“Our island’s affordability and convenience suggests we are highly sensitive to price changes and costs.”
Guam – A Monday night hearing on legislation aimed at covering GovGuam’s ‘Trump Tax Cuts’ FY19 budgetary shortfall revealed a visitor industry that says it’s isn’t prepared to shoulder proposed tax increases that would directly effect tourism.
Appropriations Chairman BJ Cruz’s Bill 314-34 (COR) to increase the Hotel Occupancy Tax from 11 to 15 percent drew caution from Guam Visitors Bureau’s leadership at the hearing.
GVB President and CEO Nathan Denight reminded lawmakers that Guam’s tourism industry may be rebounding, but it remains sensitive to even slight price fluctuations in a competitive region.
Denight said Guam is still considered primarily an affordable short-haul leisure destination among many of the island’s major source markets. He also said that the island’s proximity to to Asia continues to offer a favorite way to conveniently experience a slice of America in Asia’s backyard. But Denight indicated that margins remain way too tight to absorb even minimal tax increases, if the local industry hopes to remain competitive.
“Our island’s affordability and convenience suggests we are highly sensitive to price changes and costs,” Denight said.
“In a recent letter to GVB, the Japan Outbound Travel Council [stated]: ‘Guam is seen as a relatively expensive destination for what it has to offer.’
“So, according to our economist at Tourism Economics, the hotel industry on Guam may experience an average price elasticity of minus one percent. So this means that any one percent increase in the price will cause a minus one percent fall in demand. For our visitors, any increase in the price of hotels is evident up front, as a part of their advance travel plan. These increases in cost to accommodations may cause visitors to pick another destination or shorten their length of stay.”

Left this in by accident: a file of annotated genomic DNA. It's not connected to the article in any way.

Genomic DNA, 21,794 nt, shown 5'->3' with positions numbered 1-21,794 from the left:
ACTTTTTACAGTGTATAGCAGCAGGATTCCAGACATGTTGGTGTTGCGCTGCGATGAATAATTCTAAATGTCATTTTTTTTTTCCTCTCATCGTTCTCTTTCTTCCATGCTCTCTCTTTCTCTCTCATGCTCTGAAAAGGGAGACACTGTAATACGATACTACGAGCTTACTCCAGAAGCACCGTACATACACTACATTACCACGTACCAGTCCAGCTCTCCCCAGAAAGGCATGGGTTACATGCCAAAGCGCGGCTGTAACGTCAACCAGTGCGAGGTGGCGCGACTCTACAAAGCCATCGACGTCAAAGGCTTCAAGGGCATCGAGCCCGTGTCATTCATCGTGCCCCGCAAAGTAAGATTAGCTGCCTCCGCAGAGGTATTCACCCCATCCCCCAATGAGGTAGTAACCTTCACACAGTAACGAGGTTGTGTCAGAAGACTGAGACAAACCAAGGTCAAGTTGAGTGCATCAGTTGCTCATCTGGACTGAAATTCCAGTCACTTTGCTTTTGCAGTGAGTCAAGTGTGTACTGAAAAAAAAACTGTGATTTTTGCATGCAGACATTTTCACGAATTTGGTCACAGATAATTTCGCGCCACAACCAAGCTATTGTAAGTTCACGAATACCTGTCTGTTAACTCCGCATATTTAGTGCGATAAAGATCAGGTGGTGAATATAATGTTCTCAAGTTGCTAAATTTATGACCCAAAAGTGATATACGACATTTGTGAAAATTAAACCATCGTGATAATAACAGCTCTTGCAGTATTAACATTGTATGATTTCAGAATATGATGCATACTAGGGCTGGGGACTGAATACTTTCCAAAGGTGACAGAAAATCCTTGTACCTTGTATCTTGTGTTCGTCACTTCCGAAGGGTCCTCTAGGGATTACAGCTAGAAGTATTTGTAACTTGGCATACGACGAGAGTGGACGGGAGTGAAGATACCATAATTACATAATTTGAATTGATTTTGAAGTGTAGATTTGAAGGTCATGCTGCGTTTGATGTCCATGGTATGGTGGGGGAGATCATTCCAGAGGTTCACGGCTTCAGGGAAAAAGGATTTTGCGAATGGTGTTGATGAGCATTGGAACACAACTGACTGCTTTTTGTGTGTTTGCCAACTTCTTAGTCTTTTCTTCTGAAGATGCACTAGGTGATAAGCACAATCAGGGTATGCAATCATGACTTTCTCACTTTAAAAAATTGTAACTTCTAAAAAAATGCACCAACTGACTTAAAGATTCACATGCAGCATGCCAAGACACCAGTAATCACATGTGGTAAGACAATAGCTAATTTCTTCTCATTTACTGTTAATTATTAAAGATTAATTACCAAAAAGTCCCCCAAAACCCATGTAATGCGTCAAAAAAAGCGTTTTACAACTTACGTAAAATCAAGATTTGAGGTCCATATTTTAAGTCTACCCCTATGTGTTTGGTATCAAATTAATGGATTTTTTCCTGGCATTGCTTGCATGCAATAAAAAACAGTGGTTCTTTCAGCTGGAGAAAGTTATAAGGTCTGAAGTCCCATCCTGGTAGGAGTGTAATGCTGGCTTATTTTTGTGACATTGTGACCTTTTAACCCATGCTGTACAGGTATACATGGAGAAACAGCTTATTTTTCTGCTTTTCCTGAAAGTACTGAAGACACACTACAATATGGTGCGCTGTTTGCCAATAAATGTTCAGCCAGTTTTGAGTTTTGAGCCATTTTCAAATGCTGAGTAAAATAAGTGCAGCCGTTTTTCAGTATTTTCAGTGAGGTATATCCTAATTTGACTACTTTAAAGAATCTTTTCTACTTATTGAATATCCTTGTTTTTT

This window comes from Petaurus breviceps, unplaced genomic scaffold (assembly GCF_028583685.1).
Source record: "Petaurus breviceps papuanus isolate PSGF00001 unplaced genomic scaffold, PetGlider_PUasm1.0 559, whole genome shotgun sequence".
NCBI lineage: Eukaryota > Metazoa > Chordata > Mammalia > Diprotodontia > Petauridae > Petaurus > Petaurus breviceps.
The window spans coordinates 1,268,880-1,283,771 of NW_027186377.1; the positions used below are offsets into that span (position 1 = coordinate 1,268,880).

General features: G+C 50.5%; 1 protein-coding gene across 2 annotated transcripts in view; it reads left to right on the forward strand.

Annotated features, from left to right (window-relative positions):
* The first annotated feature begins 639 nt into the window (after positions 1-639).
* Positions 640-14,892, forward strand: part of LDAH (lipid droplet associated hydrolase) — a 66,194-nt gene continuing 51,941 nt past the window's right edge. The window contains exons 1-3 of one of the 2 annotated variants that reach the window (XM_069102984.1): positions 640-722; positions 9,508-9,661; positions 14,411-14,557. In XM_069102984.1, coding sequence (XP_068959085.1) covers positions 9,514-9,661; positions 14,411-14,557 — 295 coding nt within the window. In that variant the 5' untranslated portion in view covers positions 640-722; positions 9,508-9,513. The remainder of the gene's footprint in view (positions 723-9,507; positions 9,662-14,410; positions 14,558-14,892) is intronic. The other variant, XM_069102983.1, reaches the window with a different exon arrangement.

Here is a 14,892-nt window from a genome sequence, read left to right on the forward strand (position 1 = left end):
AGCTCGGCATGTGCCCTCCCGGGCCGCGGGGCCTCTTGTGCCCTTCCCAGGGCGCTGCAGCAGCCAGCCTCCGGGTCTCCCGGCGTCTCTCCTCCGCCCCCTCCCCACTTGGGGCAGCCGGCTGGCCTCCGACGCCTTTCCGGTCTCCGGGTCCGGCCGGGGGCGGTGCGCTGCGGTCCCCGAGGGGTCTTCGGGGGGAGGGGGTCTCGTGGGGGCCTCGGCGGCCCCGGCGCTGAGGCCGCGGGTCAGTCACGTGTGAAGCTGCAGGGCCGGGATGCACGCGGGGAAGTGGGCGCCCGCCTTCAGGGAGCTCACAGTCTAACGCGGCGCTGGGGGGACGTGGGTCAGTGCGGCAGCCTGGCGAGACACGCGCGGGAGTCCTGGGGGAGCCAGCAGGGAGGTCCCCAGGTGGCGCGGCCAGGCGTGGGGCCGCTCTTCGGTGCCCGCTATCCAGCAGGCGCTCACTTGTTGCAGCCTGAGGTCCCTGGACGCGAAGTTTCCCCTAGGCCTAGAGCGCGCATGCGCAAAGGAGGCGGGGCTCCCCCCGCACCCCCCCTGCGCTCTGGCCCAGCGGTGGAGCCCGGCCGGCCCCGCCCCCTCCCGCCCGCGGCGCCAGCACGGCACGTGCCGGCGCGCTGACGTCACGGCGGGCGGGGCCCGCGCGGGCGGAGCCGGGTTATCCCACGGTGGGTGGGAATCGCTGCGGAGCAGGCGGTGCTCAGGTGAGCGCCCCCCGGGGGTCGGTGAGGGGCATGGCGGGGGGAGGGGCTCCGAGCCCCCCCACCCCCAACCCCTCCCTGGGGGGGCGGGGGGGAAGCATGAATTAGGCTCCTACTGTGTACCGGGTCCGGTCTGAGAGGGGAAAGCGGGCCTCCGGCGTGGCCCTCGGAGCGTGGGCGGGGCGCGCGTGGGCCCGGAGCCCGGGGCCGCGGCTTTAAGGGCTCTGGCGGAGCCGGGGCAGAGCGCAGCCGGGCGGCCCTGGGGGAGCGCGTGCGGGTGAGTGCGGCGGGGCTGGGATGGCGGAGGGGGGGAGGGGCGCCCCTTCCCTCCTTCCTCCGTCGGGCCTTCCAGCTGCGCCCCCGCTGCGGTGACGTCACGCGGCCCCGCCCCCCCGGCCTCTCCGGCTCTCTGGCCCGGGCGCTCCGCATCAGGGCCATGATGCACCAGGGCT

Denight also reminded lawmakers that these days there is a direct correlation between tourism expenditures and overall visitor arrivals. He said an independent study of Fiscal Year 2016 showed a tourism expenditure impact of $1.85 billion, a 32.1 percent increase over Fiscal Year 2010.
Meanwhile, Cruz’s Bill No. 315-34 (COR) would hike the Business Privilege Tax (BPT) a half percentage point to 5.5%. It, too, was on Monday night’s hearing agenda.
GVB and Guam Hotel & Restaurant Association stand against both of the proposed increases, even though Cruz, as head of ways and means, has discovered what he describes as nothing less than a $145 million deficit heading into next fiscal year, due, in large measure, to the progressive federal Tax Cuts and Jobs Act of 2017.
A release issued by the Guam Hotel & Restaurant Association Monday evening suggested that Guam could lose hundreds of millions of dollars in visitor spending as a result of Cruz’s proposed tax increases.
“The Guam Visitors Bureau recently conducted an ‘Economic Impact to Guam Tourism of Tax Increases’ with Tourism Economics,” the release reads.
“Some key findings included:
– “A combined increase to the Hotel Occupancy Tax and Business Privilege Tax could cause Guam to lose approximately $201.1 to $525.4 million in visitor spending over its first five years of implementation. This represents the loss of 2.9% to 7.5% of visitor spending on a stabilized year basis.
– “The loss of visitor spending will lead to a decrease of $40.3 million to $105.4 million of total wages and salaries for local residents. On average, 200 to 523 fewer jobs will be supported by Guam’s visitor economy.
-“Due to decreased visitor spending, Guam is estimated to realize a loss of between $23.4 million and $59.1 million of tax revenues over the first five years , excluding the impact of the tax revenue that would be generated as a result of the tax increases.”